RACE DEBRIEF

    Formula 1 returned with a bang in Bahrain last weekend and the exciting start continues with back-to-back races, so here’s a look at some of the talking points we think are going to be making the headlines at the Jeddah Corniche Circuit.

    1. Have we seen the true pecking order?

    Throughout pre-season testing, as we focus on lap times and long runs there is always a caveat added that we don’t truly know what any team is doing until we get to qualifying at the first race. Then, every car is at its absolute fastest – low fuel and full power – and we see what the raw pace is like.

    But that raw pace is only specific to that first track, and the characteristics of the Bahrain International Circuit reward top speed, good traction and a car that’s strong in low-speed corners.

    READ MORE: Leclerc hails ‘perfect start’ for Ferrari after 'tricky' fight with Verstappen in Bahrain

    So the question remains whether Ferrari’s impressive start and 1-2 result is a sign of things to come for the rest of the season, or if it will prove to be one of the Scuderia’s strongest venues and Red Bull will move to the fore elsewhere. Similarly, Mercedes might fancy their chances more on smoother circuits where they can run their car lower without it being unsettled by the bumps.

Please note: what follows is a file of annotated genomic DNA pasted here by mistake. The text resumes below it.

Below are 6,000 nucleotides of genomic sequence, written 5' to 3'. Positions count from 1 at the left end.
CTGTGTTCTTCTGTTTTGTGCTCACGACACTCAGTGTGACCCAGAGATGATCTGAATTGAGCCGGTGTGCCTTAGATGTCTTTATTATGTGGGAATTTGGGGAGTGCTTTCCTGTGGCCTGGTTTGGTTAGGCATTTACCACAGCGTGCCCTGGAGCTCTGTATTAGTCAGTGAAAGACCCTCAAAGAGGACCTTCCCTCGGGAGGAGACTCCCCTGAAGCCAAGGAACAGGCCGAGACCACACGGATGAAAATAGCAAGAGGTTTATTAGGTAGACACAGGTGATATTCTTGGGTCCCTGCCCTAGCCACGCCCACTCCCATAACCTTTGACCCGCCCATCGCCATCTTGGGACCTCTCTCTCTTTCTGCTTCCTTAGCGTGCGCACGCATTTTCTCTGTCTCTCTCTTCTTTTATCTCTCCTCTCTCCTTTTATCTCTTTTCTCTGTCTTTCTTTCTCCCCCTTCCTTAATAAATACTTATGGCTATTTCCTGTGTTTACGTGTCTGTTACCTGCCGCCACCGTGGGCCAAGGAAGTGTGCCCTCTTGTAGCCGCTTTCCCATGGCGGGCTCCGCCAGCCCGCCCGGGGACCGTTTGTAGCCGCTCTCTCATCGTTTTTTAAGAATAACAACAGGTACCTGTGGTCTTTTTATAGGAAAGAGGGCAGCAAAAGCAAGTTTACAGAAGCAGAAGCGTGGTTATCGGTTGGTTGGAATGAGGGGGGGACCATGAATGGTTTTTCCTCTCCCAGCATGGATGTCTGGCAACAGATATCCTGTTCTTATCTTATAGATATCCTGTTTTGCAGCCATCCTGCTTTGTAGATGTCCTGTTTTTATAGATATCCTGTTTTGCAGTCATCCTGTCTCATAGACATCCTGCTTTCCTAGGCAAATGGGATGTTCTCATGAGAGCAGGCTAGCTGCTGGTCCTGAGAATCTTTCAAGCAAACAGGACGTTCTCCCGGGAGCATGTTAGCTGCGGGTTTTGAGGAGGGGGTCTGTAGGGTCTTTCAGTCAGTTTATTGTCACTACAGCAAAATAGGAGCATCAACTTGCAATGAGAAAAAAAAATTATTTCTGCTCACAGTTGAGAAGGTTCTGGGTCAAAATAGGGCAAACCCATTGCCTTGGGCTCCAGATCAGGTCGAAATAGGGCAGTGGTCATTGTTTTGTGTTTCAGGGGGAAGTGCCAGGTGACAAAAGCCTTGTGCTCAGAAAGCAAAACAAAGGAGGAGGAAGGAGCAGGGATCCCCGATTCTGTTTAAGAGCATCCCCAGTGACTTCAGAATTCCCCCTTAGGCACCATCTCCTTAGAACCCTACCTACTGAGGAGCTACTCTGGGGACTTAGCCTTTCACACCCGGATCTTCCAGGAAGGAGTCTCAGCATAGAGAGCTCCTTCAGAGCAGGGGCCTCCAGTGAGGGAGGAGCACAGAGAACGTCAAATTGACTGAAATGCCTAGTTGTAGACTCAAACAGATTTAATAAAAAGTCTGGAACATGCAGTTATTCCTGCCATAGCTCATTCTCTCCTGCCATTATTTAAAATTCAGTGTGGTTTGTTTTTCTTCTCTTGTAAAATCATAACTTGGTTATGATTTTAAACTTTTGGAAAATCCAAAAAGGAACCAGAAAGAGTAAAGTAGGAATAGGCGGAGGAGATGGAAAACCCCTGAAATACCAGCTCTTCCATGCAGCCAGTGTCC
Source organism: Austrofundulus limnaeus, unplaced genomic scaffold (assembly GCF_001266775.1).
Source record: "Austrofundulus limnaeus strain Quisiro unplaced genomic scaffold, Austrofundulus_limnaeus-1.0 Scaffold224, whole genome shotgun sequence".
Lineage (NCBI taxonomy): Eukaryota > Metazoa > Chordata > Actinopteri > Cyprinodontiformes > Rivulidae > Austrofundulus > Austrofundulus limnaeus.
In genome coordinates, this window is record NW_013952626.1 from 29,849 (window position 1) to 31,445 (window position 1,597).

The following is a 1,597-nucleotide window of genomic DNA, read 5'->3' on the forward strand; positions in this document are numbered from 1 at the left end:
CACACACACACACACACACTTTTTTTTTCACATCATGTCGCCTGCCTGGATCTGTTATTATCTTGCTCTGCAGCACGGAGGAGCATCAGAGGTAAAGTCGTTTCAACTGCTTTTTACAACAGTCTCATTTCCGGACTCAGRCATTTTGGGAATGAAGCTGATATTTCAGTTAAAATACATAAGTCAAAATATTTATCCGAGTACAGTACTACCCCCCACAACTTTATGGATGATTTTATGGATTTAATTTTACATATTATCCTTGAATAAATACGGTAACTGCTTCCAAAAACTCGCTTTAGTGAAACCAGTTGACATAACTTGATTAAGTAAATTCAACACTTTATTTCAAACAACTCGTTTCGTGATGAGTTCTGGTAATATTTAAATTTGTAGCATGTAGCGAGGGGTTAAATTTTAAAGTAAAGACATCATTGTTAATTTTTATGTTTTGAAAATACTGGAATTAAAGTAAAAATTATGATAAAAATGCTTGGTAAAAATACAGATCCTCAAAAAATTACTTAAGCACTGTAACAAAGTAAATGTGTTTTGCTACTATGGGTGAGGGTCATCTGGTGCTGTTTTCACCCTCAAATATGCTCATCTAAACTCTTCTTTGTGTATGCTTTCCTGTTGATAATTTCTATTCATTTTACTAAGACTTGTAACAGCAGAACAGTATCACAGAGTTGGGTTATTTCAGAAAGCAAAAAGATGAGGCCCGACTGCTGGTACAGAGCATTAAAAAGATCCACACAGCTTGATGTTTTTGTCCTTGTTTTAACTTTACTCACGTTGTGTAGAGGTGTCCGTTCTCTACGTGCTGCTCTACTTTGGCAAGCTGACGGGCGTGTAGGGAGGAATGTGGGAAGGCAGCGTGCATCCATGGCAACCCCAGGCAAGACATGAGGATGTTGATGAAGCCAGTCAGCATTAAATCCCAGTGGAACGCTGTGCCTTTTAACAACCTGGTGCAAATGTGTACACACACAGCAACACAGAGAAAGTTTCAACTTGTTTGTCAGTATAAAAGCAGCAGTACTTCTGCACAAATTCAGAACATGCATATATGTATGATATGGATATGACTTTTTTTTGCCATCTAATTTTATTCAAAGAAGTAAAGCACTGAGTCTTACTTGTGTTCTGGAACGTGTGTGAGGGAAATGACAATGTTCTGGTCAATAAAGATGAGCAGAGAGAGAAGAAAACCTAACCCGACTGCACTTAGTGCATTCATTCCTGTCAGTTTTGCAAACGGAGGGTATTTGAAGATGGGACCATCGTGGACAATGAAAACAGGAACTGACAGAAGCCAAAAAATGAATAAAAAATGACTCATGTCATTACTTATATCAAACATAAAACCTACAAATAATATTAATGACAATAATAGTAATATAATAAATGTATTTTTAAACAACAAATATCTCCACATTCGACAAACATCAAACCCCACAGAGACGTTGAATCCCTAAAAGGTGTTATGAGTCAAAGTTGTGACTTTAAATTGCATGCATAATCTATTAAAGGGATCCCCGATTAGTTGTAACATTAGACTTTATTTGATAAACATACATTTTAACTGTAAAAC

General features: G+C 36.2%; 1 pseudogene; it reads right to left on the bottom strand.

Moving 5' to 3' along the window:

Ferrari have been quick in Bahrain before while not being strong for the whole season, but this year feels like they really do have the potential to be title contenders, so Jeddah will tell us more.

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    Has the baton passed to Ferrari at the start of this new era of F1?

    2. Red Bull’s reliability issues

    It was no surprise to see Ferrari and Red Bull at the sharp end in Bahrain, with Mercedes lagging a fair distance behind the top two, but what was surprising was that it was Red Bull who had the biggest reliability concerns.

    There hadn’t been anything during pre-season testing that suggested Christian Horner’s team should be overly worried about the challenge presented by the first race, and the way the race weekend panned out the car looked in good shape.

    READ MORE: ‘Brutal’ double Red Bull retirement ‘extremely painful’ says Verstappen, as team reveal cause of Bahrain issues

    Throughout the 2021 season, there were only six occasions when a Red Bull didn’t see the chequered flag, and five of those were due to crashes and incidents – the final one being when Sergio Perez retired at the end of the Abu Dhabi GP.